OHSU-led research in mice expands understanding of the critical role of microbes in the body
New research on mice was published today in the journal Scientific Reports It strengthens the growing scientific consensus regarding the role of the gut microbiome in neurodegenerative disorders including Alzheimer’s disease.
The study, led by researchers at the University of Oregon Health and Sciences, found an association between gut microbiome composition and the behavioral and cognitive performance of mice carrying genes associated with Alzheimer’s disease. Mice carried a human amyloid protein gene with dominant mutations of Alzheimer’s disease bred by scientists in Japan.
The study also indicates a relationship between microbes in the digestive system and the expression of genes that cause Alzheimer’s-like symptoms in mice.
Lead author Jacob Rapper, Ph.D., professor of behavioral neuroscience at OHSU Medical School, said: “You know the expression, ‘You are what you eat? “That could be part of that. While all mice were fed the same diet, the gut microbiome was affected in a genotype-dependent manner, which in turn could affect your brain.
The results are the first to demonstrate a direct link between the gut microbiome and cognitive and behavioral changes in an animal model of Alzheimer’s disease, and are consistent with a recently published observational study of people newly diagnosed with Alzheimer’s disease. In fact, a clinical trial is currently underway in the United States to treat mild to moderate Alzheimer’s disease, using a compound that targets microbes in the gut.
The research published today breaks new ground.
In addition to the measured cognitive and behavioral changes, the study is the first to demonstrate the relationship between changes in the gut microbiome and epigenetic changes in nerve tissue in the hippocampus, an area of the brain affected by Alzheimer’s disease. This type of research is not possible in people.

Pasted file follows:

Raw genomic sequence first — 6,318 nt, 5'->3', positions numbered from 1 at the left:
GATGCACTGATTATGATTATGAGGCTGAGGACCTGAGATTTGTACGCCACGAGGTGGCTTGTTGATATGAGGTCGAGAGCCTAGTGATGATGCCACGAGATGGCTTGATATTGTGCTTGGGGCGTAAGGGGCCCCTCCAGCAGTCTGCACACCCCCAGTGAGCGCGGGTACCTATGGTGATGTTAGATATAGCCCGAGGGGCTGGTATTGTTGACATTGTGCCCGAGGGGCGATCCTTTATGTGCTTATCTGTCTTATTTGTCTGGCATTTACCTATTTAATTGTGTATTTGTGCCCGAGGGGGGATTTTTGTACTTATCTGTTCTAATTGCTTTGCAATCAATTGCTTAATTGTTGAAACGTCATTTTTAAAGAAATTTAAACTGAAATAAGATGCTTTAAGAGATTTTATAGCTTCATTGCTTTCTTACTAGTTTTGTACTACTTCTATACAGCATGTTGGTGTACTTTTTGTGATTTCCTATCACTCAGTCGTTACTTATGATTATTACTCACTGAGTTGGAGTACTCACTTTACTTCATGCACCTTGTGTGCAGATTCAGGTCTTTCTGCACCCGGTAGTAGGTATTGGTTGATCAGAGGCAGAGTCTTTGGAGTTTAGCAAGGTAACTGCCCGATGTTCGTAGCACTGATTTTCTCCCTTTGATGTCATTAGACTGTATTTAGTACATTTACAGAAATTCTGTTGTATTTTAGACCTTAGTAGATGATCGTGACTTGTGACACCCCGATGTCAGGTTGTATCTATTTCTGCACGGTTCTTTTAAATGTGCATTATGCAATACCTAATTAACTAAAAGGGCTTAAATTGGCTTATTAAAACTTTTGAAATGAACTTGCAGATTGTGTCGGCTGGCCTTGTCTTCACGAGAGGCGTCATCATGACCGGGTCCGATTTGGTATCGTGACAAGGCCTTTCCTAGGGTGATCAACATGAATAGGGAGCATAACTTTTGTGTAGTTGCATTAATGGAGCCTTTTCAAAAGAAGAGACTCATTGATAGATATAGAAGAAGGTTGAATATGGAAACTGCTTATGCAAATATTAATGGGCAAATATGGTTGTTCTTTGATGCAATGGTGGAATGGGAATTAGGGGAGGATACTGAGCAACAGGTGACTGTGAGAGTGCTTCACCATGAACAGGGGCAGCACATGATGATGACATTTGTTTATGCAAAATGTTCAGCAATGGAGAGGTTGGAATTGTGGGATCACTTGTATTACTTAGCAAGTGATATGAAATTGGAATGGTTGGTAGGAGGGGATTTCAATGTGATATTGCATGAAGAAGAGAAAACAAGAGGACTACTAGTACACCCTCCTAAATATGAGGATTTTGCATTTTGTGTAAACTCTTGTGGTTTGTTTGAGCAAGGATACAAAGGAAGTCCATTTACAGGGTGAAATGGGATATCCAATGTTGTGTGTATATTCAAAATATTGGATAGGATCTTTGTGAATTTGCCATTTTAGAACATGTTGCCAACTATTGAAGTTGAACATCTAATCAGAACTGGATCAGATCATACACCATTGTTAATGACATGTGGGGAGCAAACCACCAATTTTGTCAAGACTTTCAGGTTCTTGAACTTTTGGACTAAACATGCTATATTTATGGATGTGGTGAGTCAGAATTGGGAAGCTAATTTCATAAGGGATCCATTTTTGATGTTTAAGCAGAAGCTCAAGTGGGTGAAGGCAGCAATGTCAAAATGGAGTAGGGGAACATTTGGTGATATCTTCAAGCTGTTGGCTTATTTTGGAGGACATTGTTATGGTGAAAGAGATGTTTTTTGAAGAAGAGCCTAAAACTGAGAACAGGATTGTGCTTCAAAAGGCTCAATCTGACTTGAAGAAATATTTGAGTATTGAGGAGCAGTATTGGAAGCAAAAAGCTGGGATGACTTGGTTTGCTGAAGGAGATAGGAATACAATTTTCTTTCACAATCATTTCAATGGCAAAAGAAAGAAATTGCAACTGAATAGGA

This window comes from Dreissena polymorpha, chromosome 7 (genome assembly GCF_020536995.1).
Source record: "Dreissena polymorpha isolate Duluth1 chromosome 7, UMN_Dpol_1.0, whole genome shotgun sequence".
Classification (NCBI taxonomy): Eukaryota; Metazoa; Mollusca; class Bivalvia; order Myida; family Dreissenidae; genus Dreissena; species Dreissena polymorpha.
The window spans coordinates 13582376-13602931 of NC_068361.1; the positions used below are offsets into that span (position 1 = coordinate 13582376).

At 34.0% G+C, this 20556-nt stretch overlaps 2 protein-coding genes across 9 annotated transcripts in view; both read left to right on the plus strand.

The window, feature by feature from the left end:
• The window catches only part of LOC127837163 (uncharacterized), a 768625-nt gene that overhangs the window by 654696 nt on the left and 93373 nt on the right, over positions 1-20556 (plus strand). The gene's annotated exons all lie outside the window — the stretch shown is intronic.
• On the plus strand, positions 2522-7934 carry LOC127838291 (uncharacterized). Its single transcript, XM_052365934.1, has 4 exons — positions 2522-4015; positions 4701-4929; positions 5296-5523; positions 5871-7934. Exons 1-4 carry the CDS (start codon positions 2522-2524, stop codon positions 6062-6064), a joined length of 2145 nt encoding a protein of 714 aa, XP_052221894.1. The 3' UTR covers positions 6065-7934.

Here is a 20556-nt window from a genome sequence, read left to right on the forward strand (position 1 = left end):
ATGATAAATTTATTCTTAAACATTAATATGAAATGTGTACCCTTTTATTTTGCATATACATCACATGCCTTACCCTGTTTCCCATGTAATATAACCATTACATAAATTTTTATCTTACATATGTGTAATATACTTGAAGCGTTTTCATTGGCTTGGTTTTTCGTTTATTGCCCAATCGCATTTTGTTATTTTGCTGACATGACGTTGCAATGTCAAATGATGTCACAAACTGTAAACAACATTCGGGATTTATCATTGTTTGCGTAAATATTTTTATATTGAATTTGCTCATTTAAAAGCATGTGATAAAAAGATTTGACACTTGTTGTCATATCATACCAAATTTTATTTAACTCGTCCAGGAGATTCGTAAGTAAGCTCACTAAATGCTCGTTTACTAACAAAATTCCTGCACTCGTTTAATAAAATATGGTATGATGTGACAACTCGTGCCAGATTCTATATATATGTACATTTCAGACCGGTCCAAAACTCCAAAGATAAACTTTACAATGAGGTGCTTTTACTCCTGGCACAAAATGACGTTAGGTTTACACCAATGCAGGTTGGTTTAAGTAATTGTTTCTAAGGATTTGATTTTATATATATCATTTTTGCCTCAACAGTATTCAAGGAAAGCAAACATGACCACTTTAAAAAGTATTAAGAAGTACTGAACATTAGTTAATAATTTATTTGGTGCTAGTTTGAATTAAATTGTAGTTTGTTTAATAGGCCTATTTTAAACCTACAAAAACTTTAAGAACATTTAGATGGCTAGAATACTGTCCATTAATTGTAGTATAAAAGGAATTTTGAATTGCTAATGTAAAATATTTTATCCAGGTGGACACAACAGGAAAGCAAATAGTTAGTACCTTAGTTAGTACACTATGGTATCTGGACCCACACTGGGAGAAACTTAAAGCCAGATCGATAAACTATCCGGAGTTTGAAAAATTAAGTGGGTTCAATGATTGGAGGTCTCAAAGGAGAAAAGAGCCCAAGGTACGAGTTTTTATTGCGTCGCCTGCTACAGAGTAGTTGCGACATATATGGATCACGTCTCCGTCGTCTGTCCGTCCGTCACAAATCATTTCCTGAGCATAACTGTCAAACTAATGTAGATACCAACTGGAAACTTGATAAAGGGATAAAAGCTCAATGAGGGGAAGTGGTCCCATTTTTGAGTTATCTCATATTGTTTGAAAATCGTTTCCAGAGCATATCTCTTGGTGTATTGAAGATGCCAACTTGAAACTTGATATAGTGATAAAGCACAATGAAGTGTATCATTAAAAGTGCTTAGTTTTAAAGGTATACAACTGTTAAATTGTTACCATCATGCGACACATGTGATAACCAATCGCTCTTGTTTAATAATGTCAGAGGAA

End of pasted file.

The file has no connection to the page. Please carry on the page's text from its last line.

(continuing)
The microbiome is a complex collection of microorganisms such as bacteria that play an important role in a wide range of functions in the body. In this case, the researchers wanted to see if the gut microbiome affected cognitive and behavioral actions in specially bred mice at 6 months of age. So they compared wild-type mice to those genetically modified to carry the human amyloid gene with predominant Alzheimer’s mutations.
They found changes in the gut microbiome – measured in stool globules – that are consistent with the epigenetic regulation of the lipoprotein E and Tomm40 genes, both of which are associated with Alzheimer’s disease. They found a clear association, but were still unable to determine if one was causing the other.
“Microbes may influence behavioral and cognitive measures related to Alzheimer’s disease through epigenetic changes in the hippocampus,” said Rapper. Or, alternatively, the epigenetic changes in the hippocampus may affect changes in the gut microbiome.
The next stage of the research will determine whether it is possible to reduce Alzheimer’s-like symptoms in genetically predisposed mice by changing their diet.
“The exciting part of this is you can manipulate the gut microbiome,” said Rapper. “We can use probiotics and see the effect.”
Co-authors from Rapper’s Laboratory included postdoctoral fellow Bale Condo, Ph.D., former graduate student Ellen Roth S. Torres, PhD, and Sarah Holden. Rapper collaborated on the research with Thomas Sharpton, Ph.D., an Oregon State University scientist specializing in microbiome studies, and Lucia Carbon, Ph.D., an OHSU scientist who directs the Epigenetics Consortium at the Knight Heart and Vascular Institute, and members of Labs.
The Alzheimer’s disease mutant mice were produced by Takashi Saito, PhD, and Takumi Saido, PhD, from Nagoya City University and the Raken Center for Integrative Medical Sciences, respectively, in Japan.
This research was supported by the National Institutes of Health, awards R56AG057495-01, RF1AG059088, R01ES030226, R21AG065914, T32AG055378, and T32ES007060.
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